So yeah, if we were just carrying leather, we’d be hoarding cash for maybe a month or so, until everyone who needed leather had all their leather. At that point, we had to sit and watch the clock until a collection agency locked us out of the building.
All of the brands we carry are adjacent to leather.
There are a number of companies – Breedwell, Cellblock 13, Locker Gear and Nasty Pig, to name a few – that specifically market subcultures within the mainstream. sacred alphabet, and these brands are generally not available outside of specialty stores. But more importantly, the clothes of these brands act as visual expressions of queer identity.
If I’m outside and see someone wearing a Chris Lopez T-shirt, I know immediately that I’m not the only Uranian in the immediate area. There is both relief and confidence to be drawn from this. And there’s a long, long history of gay people using clothing and accessories to subtly advertise each other. Heterosexuals may not need such code or symbology, but that’s not to say how vital it was and still is for those of us whose lives are regularly regulated.
Although once I had a straight line worker fixing wiring along our street, randomly walked around and bought a Slut Monkey baseball cap, because it was, and I quote , “bad-ass”.
Please don’t flirt with this guy, my brothers. He does not know what he is broadcasting.
But since we’re talking about buying stuff…
“I’ll probably come back” don’t pay the rent, my good breeder.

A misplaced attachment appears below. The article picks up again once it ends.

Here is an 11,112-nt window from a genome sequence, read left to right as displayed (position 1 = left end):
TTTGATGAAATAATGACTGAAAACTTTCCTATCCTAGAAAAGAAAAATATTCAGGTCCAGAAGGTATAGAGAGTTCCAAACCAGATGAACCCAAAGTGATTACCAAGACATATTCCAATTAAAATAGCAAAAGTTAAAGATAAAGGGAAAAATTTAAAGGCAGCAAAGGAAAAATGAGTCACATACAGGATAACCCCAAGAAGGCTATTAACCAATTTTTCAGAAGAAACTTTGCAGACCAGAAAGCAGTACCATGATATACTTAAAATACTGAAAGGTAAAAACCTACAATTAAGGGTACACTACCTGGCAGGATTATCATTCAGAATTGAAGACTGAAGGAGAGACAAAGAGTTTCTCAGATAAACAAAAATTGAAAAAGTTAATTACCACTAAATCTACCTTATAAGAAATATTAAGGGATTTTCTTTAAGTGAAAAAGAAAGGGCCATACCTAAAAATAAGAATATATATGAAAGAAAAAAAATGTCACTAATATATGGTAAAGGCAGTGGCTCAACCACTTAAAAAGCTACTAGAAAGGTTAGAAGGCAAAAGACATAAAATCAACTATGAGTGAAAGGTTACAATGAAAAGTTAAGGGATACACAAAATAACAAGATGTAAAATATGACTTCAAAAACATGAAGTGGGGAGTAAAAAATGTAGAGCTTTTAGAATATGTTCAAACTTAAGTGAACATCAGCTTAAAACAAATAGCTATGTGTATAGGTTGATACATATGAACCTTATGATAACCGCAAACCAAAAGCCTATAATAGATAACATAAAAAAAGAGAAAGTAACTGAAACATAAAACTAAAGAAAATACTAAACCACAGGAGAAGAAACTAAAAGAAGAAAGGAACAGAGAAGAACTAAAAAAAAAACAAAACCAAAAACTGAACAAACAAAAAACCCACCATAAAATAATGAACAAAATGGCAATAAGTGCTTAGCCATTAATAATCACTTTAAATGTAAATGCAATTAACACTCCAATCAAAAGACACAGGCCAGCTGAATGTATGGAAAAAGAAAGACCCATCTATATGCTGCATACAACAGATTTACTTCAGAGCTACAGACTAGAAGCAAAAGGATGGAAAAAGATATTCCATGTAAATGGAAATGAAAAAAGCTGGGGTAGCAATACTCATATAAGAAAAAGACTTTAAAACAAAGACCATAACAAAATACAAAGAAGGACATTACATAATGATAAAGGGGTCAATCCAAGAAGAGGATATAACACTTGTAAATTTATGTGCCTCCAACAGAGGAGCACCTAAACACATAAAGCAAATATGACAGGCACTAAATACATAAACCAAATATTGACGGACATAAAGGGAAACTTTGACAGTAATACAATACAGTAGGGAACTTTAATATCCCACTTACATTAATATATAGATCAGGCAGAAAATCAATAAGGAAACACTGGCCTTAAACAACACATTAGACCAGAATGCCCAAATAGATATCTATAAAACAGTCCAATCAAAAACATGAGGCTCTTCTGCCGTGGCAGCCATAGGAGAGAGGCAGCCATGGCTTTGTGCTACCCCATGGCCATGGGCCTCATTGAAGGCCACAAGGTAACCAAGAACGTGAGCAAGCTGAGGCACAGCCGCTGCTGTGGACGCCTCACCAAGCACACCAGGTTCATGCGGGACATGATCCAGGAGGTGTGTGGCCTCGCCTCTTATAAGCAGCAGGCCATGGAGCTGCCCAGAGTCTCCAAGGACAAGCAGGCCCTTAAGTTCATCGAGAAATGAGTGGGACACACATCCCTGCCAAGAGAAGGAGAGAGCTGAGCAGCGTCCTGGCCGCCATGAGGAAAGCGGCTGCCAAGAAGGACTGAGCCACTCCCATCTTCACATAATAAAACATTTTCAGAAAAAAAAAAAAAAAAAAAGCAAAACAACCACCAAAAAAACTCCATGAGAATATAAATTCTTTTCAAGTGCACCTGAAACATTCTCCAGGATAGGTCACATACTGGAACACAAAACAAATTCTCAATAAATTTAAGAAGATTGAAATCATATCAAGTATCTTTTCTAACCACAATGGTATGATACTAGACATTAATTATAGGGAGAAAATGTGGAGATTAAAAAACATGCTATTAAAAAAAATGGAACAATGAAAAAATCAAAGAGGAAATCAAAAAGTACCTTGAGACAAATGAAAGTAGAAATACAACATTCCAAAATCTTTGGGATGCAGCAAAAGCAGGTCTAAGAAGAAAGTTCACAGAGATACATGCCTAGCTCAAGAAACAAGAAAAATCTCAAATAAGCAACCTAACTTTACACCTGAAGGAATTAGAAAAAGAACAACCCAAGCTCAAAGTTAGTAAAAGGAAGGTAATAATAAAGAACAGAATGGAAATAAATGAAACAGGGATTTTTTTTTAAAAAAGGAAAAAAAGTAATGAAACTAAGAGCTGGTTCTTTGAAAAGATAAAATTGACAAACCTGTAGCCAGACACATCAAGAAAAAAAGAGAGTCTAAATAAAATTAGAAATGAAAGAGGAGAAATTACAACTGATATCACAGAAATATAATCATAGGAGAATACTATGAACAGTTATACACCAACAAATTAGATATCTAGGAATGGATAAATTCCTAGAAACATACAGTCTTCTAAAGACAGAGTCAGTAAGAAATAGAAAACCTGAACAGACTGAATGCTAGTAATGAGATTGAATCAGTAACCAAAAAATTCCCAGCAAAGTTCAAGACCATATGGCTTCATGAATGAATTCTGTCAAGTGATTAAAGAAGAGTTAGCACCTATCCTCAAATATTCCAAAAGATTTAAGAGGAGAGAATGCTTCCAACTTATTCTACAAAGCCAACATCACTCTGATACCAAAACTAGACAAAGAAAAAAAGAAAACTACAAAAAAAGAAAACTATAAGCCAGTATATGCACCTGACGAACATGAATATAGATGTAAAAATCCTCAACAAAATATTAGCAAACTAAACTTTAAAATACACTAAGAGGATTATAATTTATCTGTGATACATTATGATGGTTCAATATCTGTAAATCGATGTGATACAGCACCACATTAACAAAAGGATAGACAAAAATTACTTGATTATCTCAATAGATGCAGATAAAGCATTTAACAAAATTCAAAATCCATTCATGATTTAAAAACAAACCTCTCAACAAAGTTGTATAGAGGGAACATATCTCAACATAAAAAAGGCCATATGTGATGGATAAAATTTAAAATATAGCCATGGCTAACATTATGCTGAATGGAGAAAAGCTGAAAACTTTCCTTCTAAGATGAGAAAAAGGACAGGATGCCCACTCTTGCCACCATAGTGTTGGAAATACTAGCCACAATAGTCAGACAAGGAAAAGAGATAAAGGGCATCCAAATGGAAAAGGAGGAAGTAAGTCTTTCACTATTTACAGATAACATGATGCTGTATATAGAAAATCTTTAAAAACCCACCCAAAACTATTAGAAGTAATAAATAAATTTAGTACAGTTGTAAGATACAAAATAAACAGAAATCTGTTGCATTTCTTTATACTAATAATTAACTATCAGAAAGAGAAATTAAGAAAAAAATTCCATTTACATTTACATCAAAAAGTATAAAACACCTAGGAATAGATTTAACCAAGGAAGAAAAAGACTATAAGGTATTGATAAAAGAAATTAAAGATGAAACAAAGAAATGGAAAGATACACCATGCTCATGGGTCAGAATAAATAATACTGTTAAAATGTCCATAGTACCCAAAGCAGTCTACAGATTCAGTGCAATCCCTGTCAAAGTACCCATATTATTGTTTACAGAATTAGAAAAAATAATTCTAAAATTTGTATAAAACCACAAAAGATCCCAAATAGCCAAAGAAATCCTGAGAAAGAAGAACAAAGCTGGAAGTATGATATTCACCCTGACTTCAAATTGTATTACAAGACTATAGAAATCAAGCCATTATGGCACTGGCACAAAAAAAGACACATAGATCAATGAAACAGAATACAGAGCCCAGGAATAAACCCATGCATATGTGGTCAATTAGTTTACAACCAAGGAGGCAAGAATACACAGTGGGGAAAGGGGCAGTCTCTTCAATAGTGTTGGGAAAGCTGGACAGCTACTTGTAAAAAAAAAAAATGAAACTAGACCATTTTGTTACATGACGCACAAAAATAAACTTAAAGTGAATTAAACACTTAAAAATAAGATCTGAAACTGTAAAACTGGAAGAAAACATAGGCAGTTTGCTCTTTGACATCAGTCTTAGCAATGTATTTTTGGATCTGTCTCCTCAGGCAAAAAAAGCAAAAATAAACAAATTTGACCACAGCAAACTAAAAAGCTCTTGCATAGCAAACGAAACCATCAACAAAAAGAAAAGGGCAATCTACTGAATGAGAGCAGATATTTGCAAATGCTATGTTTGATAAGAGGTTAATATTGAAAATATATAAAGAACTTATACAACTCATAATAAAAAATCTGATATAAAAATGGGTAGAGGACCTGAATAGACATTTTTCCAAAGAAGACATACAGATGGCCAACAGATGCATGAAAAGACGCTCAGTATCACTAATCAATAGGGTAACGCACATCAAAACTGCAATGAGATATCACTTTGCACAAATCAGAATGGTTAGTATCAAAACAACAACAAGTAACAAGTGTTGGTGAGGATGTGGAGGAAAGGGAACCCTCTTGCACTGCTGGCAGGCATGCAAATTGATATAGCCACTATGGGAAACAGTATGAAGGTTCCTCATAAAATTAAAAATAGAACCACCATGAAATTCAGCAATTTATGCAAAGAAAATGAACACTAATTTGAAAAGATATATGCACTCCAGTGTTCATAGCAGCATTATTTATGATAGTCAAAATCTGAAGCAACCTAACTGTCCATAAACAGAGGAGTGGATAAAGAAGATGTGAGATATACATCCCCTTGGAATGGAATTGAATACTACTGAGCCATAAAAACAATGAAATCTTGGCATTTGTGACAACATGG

I shouldn’t let this get to me as much as I already did, but there was a plot privilege appearing in his declaration. I know he didn’t mean it maliciously, but honestly it came across as, “Run this place as I expect you to, and maybe I’ll deign to frequent it.”
Whether it’s business, or the right to marry, or the freedom to have sex in the privacy of my own home without the cops opening the door and dragging me away, I’m truly , really tired of patiently waiting for straight guys to decide whether or not I’m allowed to survive, let alone thrive.
For what it’s worth, I’ll say this guy is far from the worst I’ve ever met. Many straight people who come in are either offended when confronted with sex merchandise aimed at men into men, or they demand to know why we are discriminating by not stocking anything just for them. Like the crowd of straight girls who posed for selfies in front of the Progress Pride flag painted on the fence next to the store, then walked in and complained that our inventory made them feel left out.
It’s not a word I ever thought I’d use in a customer service context, but telling them, “There’s an Adam & Eve outlet a few blocks away that’s much more heteronormative,” was oddly stimulating. Especially when they thanked me and left.
It’s the small victories that mean the most to me.
Funny thing about this whole situation, though: The straight leather dude’s initial grievance was that he didn’t know we had opened, because we hadn’t publicized it enough. Except we had: we advertised a lot on social media [side note: he’s not on Facebook], and we also relied heavily on word of mouth. And most movers and shakers from the local Leather klatsch have been shopping here since we established ourselves.
So if he wasn’t aware of our existence, it’s because no one bothered to tell him. And that says a lot.
This means that, at least for now, our community is still ours.
Do you like what you read? You cannot buy me a coffee on this subject.
Oh, no more discord, you say? But of course! Follow the fivefold law of Twitter, instagram, Facebookand Zazzle.